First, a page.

Dr. Phil Zeltzman is a traveling veterinary surgeon in Pennsylvania & New Jersey. An award-winning author, he loves to share his adventures in practice along with information about vet medicine and surgery that can really help your pets. Dr. Zeltzman specializes in orthopedic, neurologic, cancer, and soft tissue surgeries for dogs, cats, and small exotics. By working with local family vets, he offers the best surgical care, safest anesthesia, and utmost pain management to all his patients. Sign up to get an email when he updates his blog, and follow him on Facebook, too!
Yoda was a healthy 4 year old French Bulldog with one ongoing, itchy, painful, smelly issue…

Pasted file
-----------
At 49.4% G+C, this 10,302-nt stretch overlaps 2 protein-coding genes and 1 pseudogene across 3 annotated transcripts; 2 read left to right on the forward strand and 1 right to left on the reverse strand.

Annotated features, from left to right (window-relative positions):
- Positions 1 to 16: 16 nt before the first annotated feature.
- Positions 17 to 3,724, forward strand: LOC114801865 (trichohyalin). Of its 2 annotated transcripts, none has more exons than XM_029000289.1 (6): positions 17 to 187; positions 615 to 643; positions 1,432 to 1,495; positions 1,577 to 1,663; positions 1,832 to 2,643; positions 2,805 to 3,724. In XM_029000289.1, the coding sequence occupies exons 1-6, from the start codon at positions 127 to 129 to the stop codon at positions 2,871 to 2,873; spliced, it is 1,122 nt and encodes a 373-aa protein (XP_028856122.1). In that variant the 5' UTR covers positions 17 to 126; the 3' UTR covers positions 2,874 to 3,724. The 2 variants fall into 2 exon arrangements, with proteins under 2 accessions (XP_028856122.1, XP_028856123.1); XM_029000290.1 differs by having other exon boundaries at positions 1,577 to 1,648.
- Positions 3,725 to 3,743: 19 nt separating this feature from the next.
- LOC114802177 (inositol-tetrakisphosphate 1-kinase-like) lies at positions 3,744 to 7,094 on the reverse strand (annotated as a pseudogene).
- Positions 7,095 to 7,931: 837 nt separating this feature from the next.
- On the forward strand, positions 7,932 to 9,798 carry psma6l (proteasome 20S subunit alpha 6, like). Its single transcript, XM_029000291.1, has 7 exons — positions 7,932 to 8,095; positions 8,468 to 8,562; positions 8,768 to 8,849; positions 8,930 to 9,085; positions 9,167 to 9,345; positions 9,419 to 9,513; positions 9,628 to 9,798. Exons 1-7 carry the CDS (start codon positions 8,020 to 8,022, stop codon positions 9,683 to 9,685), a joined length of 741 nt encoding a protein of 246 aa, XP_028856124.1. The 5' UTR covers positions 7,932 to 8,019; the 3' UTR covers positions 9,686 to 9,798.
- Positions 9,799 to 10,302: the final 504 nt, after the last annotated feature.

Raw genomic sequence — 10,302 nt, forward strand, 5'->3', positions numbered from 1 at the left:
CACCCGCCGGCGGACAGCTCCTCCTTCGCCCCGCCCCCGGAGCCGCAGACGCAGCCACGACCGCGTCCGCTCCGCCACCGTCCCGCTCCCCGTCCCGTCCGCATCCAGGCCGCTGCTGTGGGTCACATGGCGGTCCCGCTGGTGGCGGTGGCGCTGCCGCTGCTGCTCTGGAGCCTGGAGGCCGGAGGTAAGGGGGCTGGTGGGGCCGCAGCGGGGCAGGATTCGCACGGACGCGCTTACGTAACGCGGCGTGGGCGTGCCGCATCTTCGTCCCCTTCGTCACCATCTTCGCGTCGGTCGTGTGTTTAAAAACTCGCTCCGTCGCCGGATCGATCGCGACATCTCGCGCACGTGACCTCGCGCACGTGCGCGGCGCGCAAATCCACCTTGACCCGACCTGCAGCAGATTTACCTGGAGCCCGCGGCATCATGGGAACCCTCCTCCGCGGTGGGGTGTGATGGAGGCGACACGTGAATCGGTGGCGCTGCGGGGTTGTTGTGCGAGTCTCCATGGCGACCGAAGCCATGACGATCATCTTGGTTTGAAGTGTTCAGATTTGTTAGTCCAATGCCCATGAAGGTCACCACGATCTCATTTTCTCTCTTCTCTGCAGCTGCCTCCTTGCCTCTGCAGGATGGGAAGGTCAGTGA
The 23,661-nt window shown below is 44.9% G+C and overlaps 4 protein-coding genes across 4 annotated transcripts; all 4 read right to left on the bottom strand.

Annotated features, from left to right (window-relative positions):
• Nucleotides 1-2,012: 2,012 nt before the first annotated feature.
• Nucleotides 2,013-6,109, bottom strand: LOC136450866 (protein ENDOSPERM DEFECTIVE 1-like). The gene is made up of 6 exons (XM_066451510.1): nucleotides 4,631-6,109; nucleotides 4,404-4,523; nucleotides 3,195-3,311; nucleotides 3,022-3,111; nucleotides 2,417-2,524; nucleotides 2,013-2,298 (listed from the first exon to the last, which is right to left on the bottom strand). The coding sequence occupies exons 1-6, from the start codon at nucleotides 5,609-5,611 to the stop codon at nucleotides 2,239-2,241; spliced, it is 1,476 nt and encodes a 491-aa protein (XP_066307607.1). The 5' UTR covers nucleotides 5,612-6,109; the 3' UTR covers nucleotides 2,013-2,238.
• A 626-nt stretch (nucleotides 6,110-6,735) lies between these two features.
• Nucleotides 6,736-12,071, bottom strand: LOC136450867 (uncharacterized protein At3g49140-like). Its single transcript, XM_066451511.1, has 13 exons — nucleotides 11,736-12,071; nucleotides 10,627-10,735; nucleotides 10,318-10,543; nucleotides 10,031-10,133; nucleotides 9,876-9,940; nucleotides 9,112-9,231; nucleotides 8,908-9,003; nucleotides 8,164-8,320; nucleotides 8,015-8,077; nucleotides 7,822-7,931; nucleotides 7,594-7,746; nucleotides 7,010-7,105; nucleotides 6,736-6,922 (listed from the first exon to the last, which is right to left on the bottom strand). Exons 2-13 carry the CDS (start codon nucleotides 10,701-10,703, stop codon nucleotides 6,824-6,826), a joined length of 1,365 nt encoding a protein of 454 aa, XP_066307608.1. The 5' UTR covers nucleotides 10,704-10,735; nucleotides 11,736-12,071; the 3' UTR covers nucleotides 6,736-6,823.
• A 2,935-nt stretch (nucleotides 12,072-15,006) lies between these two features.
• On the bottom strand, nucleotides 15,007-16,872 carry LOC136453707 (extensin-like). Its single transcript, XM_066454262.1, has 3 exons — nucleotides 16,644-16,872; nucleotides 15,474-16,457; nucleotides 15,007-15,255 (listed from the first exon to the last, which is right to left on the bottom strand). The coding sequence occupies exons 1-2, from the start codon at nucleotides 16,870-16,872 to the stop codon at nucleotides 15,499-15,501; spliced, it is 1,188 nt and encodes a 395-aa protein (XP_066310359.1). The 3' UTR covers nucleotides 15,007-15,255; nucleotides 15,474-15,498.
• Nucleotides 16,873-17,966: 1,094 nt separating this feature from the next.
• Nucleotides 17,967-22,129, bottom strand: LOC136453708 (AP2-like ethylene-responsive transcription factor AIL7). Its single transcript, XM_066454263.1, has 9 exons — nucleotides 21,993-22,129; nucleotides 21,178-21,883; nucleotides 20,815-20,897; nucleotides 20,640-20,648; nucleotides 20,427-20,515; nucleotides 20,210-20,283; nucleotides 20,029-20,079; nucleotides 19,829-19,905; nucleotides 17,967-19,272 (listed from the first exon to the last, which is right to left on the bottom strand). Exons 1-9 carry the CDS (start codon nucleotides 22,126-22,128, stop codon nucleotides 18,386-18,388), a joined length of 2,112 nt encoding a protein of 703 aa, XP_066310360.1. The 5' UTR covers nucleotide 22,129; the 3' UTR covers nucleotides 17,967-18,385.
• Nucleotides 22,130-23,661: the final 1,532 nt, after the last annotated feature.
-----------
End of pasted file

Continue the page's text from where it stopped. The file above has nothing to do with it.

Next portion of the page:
He had frequent skin infections around his crooked little tail.
As in many Bulldog type dogs, Yoda had a “screw tail,” also called “corkscrew tail,” “ingrown tail,” or tail fold dermatitis.”
The problem with this condition is not the tail itself, but the issues the malformation creates. The malformed tail creates skin folds that become infected.
The skin folds are not exposed to air and they create a moist, dark, warm environment – heaven for all kinds of nasty bacteria.
Mild cases of screw tail can be treated medically or conservatively with proper hygiene & daily cleaning.
Unfortunately, despite Yoda’s family vet’s and his owner’ best efforts, nothing helped.
This is a classic, vicious cycle with no end in sight. Antibiotics didn’t work. Antiseptics didn’t work. Pet wipes didn’t work.
Most of the clients I see for this problem are frustrated after months to years of unsuccessful treatments and impressive veterinary bills.
So what’s the solution?